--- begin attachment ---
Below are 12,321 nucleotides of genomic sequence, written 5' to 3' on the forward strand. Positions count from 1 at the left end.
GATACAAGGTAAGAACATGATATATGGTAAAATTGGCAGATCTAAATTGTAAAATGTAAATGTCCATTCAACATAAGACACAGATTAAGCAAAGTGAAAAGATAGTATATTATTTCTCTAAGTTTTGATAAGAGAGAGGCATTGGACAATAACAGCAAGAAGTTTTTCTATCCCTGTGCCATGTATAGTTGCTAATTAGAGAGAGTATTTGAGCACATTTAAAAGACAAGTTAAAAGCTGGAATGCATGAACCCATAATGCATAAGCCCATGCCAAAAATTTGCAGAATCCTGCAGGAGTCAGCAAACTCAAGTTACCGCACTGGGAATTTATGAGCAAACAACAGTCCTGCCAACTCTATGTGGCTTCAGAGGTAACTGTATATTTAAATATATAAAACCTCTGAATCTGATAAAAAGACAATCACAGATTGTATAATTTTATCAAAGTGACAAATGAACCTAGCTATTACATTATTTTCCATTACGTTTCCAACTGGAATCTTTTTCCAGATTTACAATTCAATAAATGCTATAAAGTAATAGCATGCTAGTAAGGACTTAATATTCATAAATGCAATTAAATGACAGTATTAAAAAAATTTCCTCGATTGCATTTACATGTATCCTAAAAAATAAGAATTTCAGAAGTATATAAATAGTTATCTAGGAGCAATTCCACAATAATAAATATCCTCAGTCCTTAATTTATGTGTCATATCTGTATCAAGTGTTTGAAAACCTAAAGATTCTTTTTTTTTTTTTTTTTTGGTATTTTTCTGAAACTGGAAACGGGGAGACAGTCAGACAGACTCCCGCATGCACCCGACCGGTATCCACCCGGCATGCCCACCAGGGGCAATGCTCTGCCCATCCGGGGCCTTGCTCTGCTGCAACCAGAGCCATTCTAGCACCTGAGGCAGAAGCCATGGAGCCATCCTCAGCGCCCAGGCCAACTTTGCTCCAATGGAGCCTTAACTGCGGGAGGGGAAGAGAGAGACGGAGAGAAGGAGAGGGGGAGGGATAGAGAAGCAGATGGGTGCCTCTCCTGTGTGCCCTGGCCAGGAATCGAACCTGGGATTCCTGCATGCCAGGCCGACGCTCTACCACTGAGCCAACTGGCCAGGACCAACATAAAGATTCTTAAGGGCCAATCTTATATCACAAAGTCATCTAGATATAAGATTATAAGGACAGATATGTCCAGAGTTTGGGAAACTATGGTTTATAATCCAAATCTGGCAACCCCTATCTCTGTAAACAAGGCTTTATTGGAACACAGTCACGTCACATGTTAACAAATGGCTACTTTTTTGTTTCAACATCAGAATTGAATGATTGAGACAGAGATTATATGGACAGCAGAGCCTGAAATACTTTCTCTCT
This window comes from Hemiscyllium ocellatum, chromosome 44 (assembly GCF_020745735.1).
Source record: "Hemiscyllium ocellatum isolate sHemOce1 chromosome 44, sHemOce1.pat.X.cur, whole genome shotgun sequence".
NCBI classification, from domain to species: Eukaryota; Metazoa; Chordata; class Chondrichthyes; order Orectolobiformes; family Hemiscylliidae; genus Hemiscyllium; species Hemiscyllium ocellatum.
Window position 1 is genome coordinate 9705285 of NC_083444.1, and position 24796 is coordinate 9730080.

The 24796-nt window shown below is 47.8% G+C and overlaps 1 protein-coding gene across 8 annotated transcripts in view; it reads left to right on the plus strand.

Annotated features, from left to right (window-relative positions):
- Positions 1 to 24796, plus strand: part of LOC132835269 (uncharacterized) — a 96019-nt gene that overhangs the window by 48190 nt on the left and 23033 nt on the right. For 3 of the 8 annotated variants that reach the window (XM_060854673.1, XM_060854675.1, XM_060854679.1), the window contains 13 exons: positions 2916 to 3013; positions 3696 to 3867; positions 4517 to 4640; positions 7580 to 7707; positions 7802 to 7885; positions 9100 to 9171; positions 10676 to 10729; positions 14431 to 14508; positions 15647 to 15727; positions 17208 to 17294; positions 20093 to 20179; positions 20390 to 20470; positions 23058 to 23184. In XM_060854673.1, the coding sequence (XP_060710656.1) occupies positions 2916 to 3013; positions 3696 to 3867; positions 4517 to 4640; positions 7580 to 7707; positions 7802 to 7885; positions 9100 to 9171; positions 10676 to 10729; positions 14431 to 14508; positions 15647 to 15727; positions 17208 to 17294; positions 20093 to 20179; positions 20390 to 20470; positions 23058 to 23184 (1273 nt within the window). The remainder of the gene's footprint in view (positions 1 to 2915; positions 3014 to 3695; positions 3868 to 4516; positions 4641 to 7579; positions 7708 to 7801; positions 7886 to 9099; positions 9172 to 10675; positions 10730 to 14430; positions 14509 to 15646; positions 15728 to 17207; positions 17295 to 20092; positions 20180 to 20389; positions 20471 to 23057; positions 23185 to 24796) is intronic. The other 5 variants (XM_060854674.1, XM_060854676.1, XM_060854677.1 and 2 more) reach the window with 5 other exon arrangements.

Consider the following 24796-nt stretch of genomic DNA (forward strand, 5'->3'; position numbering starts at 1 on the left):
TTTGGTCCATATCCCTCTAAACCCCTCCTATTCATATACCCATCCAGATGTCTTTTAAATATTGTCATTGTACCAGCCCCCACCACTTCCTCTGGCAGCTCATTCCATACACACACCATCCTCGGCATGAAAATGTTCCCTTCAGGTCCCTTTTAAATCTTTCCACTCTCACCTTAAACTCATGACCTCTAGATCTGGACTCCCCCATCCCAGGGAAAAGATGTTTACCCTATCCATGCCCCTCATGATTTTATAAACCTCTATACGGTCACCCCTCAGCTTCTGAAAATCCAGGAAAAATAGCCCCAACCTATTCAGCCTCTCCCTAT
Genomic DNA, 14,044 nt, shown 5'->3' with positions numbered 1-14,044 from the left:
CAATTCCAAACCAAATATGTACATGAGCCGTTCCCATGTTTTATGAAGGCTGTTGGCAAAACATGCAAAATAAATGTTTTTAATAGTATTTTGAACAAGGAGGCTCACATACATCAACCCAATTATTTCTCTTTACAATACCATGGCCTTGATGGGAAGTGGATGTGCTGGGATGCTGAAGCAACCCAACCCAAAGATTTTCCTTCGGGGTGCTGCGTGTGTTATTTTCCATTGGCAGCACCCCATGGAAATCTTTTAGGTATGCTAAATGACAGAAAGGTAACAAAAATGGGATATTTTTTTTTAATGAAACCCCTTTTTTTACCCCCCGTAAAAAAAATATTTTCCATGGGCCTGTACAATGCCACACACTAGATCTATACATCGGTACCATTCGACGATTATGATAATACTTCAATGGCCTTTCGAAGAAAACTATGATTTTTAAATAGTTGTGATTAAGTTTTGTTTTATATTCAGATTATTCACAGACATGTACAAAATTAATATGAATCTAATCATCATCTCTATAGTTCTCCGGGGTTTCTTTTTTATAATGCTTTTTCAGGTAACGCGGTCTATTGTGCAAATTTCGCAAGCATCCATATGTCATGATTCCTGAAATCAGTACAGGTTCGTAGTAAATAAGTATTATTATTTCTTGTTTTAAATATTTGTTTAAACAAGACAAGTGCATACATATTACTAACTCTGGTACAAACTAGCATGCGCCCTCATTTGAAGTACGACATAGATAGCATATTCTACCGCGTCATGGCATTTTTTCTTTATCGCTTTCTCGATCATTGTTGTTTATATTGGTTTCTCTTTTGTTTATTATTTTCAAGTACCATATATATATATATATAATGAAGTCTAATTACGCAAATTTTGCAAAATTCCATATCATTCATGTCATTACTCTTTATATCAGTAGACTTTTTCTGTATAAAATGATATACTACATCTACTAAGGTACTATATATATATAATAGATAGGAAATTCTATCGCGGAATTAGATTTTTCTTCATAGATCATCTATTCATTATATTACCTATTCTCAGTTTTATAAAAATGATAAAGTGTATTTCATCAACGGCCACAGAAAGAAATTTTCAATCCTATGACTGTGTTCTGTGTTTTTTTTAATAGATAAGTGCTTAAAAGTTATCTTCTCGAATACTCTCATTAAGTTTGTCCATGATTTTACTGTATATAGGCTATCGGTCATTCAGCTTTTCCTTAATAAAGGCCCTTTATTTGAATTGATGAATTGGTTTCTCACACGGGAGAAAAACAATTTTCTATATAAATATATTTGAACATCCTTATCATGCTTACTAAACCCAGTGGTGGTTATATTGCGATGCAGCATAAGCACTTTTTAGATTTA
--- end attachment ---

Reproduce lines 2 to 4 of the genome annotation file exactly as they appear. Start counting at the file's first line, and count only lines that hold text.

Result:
GATACAAGGTAAGAACATGATATATGGTAAAATTGGCAGATCTAAATTGTAAAATGTAAATGTCCATTCAACATAAGACACAGATTAAGCAAAGTGAAAAGATAGTATATTATTTCTCTAAGTTTTGATAAGAGAGAGGCATTGGACAATAACAGCAAGAAGTTTTTCTATCCCTGTGCCATGTATAGTTGCTAATTAGAGAGAGTATTTGAGCACATTTAAAAGACAAGTTAAAAGCTGGAATGCATGAACCCATAATGCATAAGCCCATGCCAAAAATTTGCAGAATCCTGCAGGAGTCAGCAAACTCAAGTTACCGCACTGGGAATTTATGAGCAAACAACAGTCCTGCCAACTCTATGTGGCTTCAGAGGTAACTGTATATTTAAATATATAAAACCTCTGAATCTGATAAAAAGACAATCACAGATTGTATAATTTTATCAAAGTGACAAATGAACCTAGCTATTACATTATTTTCCATTACGTTTCCAACTGGAATCTTTTTCCAGATTTACAATTCAATAAATGCTATAAAGTAATAGCATGCTAGTAAGGACTTAATATTCATAAATGCAATTAAATGACAGTATTAAAAAAATTTCCTCGATTGCATTTACATGTATCCTAAAAAATAAGAATTTCAGAAGTATATAAATAGTTATCTAGGAGCAATTCCACAATAATAAATATCCTCAGTCCTTAATTTATGTGTCATATCTGTATCAAGTGTTTGAAAACCTAAAGATTCTTTTTTTTTTTTTTTTTTGGTATTTTTCTGAAACTGGAAACGGGGAGACAGTCAGACAGACTCCCGCATGCACCCGACCGGTATCCACCCGGCATGCCCACCAGGGGCAATGCTCTGCCCATCCGGGGCCTTGCTCTGCTGCAACCAGAGCCATTCTAGCACCTGAGGCAGAAGCCATGGAGCCATCCTCAGCGCCCAGGCCAACTTTGCTCCAATGGAGCCTTAACTGCGGGAGGGGAAGAGAGAGACGGAGAGAAGGAGAGGGGGAGGGATAGAGAAGCAGATGGGTGCCTCTCCTGTGTGCCCTGGCCAGGAATCGAACCTGGGATTCCTGCATGCCAGGCCGACGCTCTACCACTGAGCCAACTGGCCAGGACCAACATAAAGATTCTTAAGGGCCAATCTTATATCACAAAGTCATCTAGATATAAGATTATAAGGACAGATATGTCCAGAGTTTGGGAAACTATGGTTTATAATCCAAATCTGGCAACCCCTATCTCTGTAAACAAGGCTTTATTGGAACACAGTCACGTCACATGTTAACAAATGGCTACTTTTTTGTTTCAACATCAGAATTGAATGATTGAGACAGAGATTATATGGACAGCAGAGCCTGAAATACTTTCTCTCT
This window comes from Hemiscyllium ocellatum, chromosome 44 (assembly GCF_020745735.1).
Source record: "Hemiscyllium ocellatum isolate sHemOce1 chromosome 44, sHemOce1.pat.X.cur, whole genome shotgun sequence".